Is Microsoft (MSFT) the Single Best Stock Investors Can Buy Right Now?

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In writing about financial markets, I try to stay away from superlatives. They are usually exaggerations, no better than someone saying something like “the best restaurant in the world!” after eating at maybe a couple of hundred or so of the world’s roughly 15 million eating establishments. When it comes to the stock market, superlatives just tend to come back to bite you in the behind. Circumstances around stocks change quickly, and what looks like the best buy one day can easily become a complete dog just a few days later.

Today, though, I am going to make an exception, and say that Microsoft (MSFT) is the single best stock to buy on the current weakness.

By that, I don’t mean that MSFT will have gained more than any other stock in six months or a year from now. There is bound to be a suddenly trendy company or some meme stock that claims that honor. No, what I mean is that MSFT gives investors the best chance of a good return over time, while minimizing downside risk. The reason for that belief was obvious yesterday afternoon when the software giant released calendar Q1 2022 earnings.

To be honest, the Q1 results didn’t fall in the category of a spectacular blowout, but then Microsoft earnings never do. It is one of the most scrutinized and analyzed corporations in the world, so the average estimates for EPS and revenue are rarely far from the mark. What those results were, though, was another example of Microsoft under Satya Nadella’s leadership outperforming expectations in a challenging environment and, once again, posting growth in every area of their business.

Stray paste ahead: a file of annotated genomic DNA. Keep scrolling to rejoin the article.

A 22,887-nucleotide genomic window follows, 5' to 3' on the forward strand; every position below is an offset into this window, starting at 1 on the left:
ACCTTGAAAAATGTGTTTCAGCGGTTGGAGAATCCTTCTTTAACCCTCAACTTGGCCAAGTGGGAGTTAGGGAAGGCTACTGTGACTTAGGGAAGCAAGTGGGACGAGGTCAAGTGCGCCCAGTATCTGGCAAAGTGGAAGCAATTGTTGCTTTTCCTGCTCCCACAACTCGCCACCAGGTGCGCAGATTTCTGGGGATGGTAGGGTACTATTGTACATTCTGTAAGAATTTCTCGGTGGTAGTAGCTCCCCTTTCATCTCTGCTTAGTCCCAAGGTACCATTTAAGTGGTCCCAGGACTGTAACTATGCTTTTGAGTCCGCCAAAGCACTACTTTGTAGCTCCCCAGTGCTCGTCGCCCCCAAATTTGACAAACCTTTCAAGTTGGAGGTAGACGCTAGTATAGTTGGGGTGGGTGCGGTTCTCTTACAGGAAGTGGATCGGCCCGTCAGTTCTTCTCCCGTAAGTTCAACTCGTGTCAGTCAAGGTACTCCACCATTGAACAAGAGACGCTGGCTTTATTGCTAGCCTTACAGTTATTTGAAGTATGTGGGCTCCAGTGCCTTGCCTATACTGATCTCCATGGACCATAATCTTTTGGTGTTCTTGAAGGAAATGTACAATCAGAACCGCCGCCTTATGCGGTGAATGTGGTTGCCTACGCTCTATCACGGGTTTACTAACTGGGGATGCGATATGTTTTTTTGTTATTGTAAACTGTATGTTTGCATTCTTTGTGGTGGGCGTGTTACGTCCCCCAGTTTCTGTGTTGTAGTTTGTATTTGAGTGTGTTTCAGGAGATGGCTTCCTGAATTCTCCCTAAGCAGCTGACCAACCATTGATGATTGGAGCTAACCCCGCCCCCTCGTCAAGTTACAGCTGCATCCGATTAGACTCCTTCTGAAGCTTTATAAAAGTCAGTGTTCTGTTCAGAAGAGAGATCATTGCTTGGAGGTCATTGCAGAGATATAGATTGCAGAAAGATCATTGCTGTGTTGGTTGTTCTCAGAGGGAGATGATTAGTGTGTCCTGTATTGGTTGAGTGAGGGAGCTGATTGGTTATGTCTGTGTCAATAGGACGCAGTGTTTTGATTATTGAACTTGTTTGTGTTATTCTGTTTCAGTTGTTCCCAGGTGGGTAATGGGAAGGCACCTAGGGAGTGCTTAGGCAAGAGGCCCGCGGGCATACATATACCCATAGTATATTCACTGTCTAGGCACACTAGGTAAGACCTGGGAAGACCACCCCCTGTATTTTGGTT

For the record, they reported EPS of $2.22 versus a consensus estimate of $2.18, a fourteen percent increase from a year ago, on revenue of $49.36 billion, as compared to the forecast $49.05 billion. As I said, not a blowout by any means, but solid growth, and it was accompanied by guidance for more of the same for a while to come. Most people will probably focus on the continued success of the company’s Intelligent Cloud segment, which includes Azure. That is understandable given that division’s 46% growth, but more impressive to me is the double-digit growth in older, less flashy divisions, such as Windows and Office 365.

These may not have the potential of cloud services and the like, but they are the backbone of Microsoft’s revenue and one thing in particular stood out there: The company was able to manage the inflationary environment and raise prices, without damaging sales. That shows a brand loyalty that will trickle down to other products and will be essential over the next year or so if inflation stays with us.

MSFT chart

Despite all that, MSFT has underperformed the market so far in 2022. It has been caught up in the whole “big tech growth bad!” thing, and prior to yesterday’s numbers, had dropped seventeen percent, compared to a twelve percent loss for the S&P 500 over the same time.  The stock jumped on earnings and the general bounce back this morning, which makes me think there will probably be better entry points than this to be had over the next few days as the bearish mood regarding stocks overall returns, but even if you buy now, just a return to the levels of the start of the year would offer an upside of over sixteen percent.

For a company that has consistently beaten expectations, has shown an ability to grow in good times and bad, and has the kind of brand identity that will be a benefit in an inflationary environment, that is quite remarkable, as is the fact that despite that growth, MSFT has a P/E right around the market average. Traders and investors, it seems, keep expecting Microsoft’s growth to fade away, and the company keeps proving them wrong. On the basis that they will continue to do so and given the limited long-term downside of such an iconic company, it doesn’t seem like a stretch at all to say that MSFT is indeed the best stock to buy on this drop.

The views and opinions expressed herein are the views and opinions of the author and do not necessarily reflect those of Nasdaq, Inc.



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